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Twitter leaking 400m user data won’t affect user confidence

Users will likely ignore their data being leaked. Meanwhile, data security watchdogs might not be so kind and slap Twitter with a hefty fine.

Last week threat actors posted an ad on a popular hacking forum, claiming they were selling the data of over 400 million Twitter users. The post’s author said the dataset included Twitter handles, usernames, email addresses, phone numbers, follower count, and other information.

According to Alex Hamerstone, advisory solutions director at cybersecurity firm TrustedSec, large organizations that handle the data of millions of users are subject to laws and regulations and will likely face responsibility for their actions or inaction.

While threat actors could use the data to carry out phishing attacks, impersonation, and fraud, users will hardly be shocked their personal data was leaked. Whatsapp, Facebook, Linkedin, and many others previously leaked millions of users’ data.

“There is always the issue of lowered user confidence or trust, but I think a lot of consumers have become fairly used to their data being leaked from various places.”

Hamerstone told Cybernews.

“There is always the issue of lowered user confidence or trust, but I think a lot of consumers have become fairly used to their data being leaked from various places,” Hamerstone told Cybernews.

Only a minority of Twitter users affected by the leak would be more concerned, Hamerstone said. For example, leaked username and email combinations might reveal the identities of account holders operating under a pseudonym or anonymously.

The Cybernews team has found out that threat actors behind the attack aim to sell the dataset for at least $50k. Other reports say that the dataset could be sold for around $200k for an individual buyer.

Costly endeavor

Mere hours before threat actors announced they were selling Twitter user data, Ireland’s Data Protection Commission launched a probe into Twitter over leaking data of 5.4m users. Adding hundreds of millions of victims to the tally might not bode well for the investigation into Twitter.

“Suffice it to say a large breach could possibly be very expensive with fines and other costs,” Hamerstone explained.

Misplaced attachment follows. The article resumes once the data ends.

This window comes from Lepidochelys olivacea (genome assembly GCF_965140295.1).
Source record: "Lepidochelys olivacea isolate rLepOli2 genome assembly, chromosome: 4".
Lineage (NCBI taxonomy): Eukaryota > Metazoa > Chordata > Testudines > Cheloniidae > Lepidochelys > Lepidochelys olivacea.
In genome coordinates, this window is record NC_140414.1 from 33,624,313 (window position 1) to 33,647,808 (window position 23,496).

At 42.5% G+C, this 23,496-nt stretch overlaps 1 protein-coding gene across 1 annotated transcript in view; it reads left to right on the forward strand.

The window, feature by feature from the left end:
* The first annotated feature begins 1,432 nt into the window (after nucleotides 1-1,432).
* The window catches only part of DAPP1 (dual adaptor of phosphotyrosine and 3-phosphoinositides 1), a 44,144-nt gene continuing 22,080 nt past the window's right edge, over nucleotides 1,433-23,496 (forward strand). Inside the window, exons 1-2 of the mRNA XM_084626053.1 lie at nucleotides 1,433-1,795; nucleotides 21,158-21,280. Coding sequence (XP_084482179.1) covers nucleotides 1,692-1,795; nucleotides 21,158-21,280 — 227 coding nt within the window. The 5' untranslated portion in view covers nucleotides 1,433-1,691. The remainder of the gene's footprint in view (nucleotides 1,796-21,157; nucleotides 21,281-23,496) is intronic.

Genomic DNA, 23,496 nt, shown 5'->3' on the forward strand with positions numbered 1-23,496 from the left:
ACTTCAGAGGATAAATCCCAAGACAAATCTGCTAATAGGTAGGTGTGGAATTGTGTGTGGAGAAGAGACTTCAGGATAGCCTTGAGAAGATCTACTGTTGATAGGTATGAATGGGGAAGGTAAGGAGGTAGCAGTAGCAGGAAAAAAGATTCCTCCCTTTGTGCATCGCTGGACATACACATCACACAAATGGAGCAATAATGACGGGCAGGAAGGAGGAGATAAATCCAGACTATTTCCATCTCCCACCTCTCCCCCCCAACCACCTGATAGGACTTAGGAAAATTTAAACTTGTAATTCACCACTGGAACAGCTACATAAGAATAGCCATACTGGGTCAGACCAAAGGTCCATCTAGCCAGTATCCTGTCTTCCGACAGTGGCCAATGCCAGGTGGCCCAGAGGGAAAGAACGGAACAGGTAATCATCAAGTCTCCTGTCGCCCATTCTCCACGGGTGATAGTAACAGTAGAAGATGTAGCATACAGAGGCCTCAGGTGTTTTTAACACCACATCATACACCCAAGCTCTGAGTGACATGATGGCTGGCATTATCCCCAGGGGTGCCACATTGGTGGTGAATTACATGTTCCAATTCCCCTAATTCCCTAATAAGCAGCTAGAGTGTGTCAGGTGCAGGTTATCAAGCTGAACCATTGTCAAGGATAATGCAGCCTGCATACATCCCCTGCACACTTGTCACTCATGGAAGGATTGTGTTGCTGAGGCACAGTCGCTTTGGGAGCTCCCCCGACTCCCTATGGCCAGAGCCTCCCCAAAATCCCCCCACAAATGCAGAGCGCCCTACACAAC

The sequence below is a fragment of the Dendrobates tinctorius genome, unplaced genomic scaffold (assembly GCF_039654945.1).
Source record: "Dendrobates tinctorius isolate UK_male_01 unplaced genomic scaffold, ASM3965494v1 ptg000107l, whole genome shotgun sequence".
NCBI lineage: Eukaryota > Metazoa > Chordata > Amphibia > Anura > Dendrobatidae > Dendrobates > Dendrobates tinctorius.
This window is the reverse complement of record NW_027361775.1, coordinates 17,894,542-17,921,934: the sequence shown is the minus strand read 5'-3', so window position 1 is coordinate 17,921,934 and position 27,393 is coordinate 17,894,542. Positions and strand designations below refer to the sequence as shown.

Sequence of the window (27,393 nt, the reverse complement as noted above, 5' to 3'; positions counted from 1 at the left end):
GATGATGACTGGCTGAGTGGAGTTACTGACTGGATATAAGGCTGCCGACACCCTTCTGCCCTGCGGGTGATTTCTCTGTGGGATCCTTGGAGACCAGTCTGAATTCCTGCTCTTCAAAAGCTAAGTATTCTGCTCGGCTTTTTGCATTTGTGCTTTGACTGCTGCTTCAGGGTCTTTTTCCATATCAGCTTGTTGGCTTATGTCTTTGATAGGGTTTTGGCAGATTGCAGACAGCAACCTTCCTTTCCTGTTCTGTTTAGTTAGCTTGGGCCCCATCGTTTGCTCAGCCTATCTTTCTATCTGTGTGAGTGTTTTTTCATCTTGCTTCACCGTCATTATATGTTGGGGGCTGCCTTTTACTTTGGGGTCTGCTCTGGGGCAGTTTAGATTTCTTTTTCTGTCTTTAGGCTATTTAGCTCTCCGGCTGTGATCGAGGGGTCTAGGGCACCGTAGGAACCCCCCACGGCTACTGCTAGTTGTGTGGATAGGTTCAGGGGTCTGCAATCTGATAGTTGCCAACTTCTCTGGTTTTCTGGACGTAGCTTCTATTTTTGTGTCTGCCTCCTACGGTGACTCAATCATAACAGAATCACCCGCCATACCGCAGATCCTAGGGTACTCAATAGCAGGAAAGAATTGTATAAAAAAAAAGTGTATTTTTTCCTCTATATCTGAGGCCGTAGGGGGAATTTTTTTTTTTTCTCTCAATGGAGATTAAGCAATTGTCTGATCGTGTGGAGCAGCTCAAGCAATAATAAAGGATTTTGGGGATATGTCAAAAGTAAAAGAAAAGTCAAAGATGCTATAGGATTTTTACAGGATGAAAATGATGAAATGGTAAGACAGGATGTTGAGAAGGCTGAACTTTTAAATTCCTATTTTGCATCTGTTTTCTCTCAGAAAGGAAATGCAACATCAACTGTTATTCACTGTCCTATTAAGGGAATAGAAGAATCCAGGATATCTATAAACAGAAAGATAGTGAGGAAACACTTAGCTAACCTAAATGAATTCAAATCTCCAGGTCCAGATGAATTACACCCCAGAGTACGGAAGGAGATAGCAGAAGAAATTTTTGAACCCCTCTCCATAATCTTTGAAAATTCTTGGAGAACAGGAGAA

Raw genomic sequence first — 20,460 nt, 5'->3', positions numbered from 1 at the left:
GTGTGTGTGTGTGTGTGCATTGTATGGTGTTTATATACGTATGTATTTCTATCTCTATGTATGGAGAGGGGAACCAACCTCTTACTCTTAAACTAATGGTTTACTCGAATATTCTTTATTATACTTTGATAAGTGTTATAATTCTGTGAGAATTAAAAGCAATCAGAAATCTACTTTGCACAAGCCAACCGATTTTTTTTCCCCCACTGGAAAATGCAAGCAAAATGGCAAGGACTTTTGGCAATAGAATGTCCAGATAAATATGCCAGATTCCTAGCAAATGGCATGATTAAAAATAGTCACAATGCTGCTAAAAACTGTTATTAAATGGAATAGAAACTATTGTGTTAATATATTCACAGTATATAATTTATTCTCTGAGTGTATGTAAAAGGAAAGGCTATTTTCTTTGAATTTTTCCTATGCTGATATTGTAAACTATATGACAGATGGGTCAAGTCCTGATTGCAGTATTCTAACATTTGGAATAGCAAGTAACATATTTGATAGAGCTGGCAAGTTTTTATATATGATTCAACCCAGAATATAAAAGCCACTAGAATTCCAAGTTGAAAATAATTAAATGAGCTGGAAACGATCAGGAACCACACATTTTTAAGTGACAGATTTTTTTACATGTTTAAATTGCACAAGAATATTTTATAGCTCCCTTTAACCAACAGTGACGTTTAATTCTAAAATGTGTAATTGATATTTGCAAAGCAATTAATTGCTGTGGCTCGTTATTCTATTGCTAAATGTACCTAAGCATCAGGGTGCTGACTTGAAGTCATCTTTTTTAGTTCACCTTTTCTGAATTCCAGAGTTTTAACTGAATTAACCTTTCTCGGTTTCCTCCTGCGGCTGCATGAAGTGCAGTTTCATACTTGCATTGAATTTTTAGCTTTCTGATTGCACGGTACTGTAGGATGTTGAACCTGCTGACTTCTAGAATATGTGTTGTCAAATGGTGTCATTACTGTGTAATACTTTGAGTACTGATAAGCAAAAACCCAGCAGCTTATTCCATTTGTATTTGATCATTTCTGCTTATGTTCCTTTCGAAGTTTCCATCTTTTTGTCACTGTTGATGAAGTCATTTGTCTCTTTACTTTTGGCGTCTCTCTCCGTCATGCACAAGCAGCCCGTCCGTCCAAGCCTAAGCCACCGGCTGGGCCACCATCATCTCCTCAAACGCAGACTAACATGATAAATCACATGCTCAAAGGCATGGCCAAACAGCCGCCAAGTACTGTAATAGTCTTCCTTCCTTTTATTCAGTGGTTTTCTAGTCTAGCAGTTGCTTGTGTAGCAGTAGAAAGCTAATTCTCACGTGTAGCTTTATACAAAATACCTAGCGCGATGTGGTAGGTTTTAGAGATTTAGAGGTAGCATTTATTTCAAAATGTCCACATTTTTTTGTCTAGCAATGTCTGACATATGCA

European authorities, operating under the European Union’s General Data Protection Regulation (GDPR), have been strict about how US-based tech giants handle the data of millions of Europeans.

For example, the Irish authorities fined Meta, Facebook’s parent company, €265m ($277m) over a leak that exposed hundreds of millions of user records. In Facebook’s case, threat actors were able to abuse system flaws to harvest user information at scale, a practice known as ‘scraping.’

Twitter data leak
Ad announcing the leak. Image by Cybernews.

API problems

Threat actors likely obtained the Twitter data using the same practice. According to Alon Gal, Co-Founder and CTO of cybersecurity firm Hudson Rock, the Twitter data might have been obtained from an application programming interface (API) vulnerability.

“The data is increasingly more likely to be valid and was probably obtained from an API vulnerability enabling the threat actor to query any email/phone and retrieve a Twitter profile, “Gal said in a post on Linkedin.

The bug Gal was writing about is the same that piqued the interest of Irish regulators over Twitter losing the data of 5.4m users. The flaw allowed them to input phone numbers and email addresses into Twitter API and receive a Twitter user ID, eventually allowing them to create a dataset consisting of both public and private data.

Stay vigilant

Threat actors behind the Twitter breach directly addressed the company’s CEO, Elon Musk, offering to sell him the stolen data to avoid paying millions of dollars in fines.

However, as cybersecurity expert Troy Hunt pointed out, Twitter will never agree to pay, leaving affected users in a ‘wait and see’ situation until more details about the leak are available.

While it is unclear if the leaked dataset contains up-to-date information, users are advised to stay vigilant. According to Hamerstone, threat actors could employ the dataset for targeted phishing campaigns and scams.

“A fake email or text purporting to be from Twitter that includes your username and phone number will be more believable to most people than one without that information,” Hamerstone said.

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